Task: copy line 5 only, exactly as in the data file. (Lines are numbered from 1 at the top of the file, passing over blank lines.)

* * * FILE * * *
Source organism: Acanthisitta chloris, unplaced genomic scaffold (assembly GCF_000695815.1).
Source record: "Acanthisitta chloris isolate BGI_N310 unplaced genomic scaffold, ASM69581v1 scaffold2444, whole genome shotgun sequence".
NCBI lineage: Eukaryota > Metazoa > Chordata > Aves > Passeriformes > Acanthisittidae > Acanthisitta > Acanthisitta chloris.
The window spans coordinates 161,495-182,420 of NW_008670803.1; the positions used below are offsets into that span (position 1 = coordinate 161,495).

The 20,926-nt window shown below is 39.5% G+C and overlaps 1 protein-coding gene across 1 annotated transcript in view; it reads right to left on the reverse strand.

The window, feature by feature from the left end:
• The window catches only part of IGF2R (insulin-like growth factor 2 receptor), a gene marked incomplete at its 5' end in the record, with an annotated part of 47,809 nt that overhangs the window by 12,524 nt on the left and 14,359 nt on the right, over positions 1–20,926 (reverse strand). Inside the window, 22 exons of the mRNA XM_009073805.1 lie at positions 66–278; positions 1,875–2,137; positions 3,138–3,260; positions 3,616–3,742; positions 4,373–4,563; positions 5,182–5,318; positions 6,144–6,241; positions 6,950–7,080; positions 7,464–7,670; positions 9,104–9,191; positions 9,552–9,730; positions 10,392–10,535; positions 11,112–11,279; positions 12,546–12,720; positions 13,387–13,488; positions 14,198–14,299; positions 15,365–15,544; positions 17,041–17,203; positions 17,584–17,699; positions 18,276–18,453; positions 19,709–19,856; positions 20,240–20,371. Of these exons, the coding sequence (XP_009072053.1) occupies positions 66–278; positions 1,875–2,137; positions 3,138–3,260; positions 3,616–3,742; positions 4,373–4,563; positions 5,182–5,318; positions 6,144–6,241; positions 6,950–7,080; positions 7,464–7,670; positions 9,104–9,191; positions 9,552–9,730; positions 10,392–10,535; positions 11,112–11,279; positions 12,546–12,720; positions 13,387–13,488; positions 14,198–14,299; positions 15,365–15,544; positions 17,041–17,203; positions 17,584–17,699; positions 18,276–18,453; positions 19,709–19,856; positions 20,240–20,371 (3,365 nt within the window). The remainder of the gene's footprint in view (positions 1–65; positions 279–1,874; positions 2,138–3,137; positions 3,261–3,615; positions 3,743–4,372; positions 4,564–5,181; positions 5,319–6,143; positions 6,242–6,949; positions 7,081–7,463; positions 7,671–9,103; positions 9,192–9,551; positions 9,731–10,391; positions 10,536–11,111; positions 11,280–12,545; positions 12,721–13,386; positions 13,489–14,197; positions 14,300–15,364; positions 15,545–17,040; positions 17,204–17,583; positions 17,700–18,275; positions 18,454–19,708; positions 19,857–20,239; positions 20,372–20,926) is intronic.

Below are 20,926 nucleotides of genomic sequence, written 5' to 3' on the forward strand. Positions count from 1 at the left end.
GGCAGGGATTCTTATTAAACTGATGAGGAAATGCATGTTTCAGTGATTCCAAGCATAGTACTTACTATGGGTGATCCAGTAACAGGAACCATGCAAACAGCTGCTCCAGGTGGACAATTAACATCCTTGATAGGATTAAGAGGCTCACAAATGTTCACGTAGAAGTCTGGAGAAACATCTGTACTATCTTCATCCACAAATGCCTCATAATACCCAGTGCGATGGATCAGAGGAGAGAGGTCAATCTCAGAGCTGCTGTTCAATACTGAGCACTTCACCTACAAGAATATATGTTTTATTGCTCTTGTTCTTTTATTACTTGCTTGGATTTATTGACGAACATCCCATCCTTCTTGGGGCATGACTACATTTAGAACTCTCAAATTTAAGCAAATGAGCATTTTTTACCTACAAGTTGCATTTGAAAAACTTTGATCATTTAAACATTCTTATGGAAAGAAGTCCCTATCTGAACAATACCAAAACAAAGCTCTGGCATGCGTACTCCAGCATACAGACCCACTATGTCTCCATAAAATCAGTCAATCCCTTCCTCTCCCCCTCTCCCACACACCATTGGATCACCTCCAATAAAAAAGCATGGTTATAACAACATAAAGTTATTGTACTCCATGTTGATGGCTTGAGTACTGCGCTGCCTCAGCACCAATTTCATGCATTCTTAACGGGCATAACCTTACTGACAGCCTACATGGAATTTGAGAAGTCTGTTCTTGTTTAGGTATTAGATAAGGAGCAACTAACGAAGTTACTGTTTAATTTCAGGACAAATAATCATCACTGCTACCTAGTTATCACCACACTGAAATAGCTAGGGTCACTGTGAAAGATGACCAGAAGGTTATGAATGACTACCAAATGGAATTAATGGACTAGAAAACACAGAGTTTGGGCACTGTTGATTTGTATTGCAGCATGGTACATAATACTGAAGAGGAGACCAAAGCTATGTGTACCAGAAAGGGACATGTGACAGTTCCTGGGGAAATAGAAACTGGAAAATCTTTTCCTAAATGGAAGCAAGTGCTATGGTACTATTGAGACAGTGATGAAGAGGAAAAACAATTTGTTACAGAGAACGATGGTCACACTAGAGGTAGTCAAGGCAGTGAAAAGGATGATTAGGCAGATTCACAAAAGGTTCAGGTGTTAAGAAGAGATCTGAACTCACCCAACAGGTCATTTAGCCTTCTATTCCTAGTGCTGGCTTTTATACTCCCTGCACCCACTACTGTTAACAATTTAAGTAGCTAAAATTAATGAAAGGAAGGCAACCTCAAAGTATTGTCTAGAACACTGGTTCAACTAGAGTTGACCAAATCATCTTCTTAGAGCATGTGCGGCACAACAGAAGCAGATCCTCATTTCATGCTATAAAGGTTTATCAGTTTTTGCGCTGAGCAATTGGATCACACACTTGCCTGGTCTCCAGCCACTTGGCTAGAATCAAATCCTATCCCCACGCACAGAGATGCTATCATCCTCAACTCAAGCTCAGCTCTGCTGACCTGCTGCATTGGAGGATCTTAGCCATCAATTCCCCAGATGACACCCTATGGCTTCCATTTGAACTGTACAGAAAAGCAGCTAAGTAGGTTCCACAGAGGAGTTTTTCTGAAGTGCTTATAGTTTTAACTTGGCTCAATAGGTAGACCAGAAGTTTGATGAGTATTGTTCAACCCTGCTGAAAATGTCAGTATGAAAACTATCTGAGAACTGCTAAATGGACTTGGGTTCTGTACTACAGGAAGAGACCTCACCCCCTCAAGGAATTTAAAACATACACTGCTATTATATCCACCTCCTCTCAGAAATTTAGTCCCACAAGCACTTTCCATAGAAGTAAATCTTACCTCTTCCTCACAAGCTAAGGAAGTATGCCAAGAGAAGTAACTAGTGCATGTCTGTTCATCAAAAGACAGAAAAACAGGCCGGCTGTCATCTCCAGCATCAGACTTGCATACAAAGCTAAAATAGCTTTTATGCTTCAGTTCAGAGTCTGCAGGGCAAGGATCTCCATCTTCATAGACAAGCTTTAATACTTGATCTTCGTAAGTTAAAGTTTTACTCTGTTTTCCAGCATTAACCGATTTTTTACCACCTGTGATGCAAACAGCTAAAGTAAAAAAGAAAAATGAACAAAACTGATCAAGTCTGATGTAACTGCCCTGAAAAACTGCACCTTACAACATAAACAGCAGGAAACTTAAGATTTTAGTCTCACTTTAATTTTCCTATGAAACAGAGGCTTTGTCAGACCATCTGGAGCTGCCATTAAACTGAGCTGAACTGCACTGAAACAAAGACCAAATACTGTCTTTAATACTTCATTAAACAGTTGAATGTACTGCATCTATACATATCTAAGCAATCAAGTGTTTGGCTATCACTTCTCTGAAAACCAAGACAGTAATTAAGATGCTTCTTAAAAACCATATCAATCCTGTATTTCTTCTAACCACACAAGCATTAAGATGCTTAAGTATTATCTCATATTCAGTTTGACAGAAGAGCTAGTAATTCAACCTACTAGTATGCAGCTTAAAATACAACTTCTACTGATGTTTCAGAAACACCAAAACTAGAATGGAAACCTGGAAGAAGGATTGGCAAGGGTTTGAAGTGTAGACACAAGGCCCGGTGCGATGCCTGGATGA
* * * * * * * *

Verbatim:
The 20,926-nt window shown below is 39.5% G+C and overlaps 1 protein-coding gene across 1 annotated transcript in view; it reads right to left on the reverse strand.